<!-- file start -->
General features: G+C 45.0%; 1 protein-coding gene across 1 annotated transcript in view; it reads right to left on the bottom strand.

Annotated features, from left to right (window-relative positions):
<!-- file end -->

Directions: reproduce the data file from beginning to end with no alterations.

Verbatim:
General features: G+C 45.0%; 1 protein-coding gene across 1 annotated transcript in view; it reads right to left on the bottom strand.

Annotated features, from left to right (window-relative positions):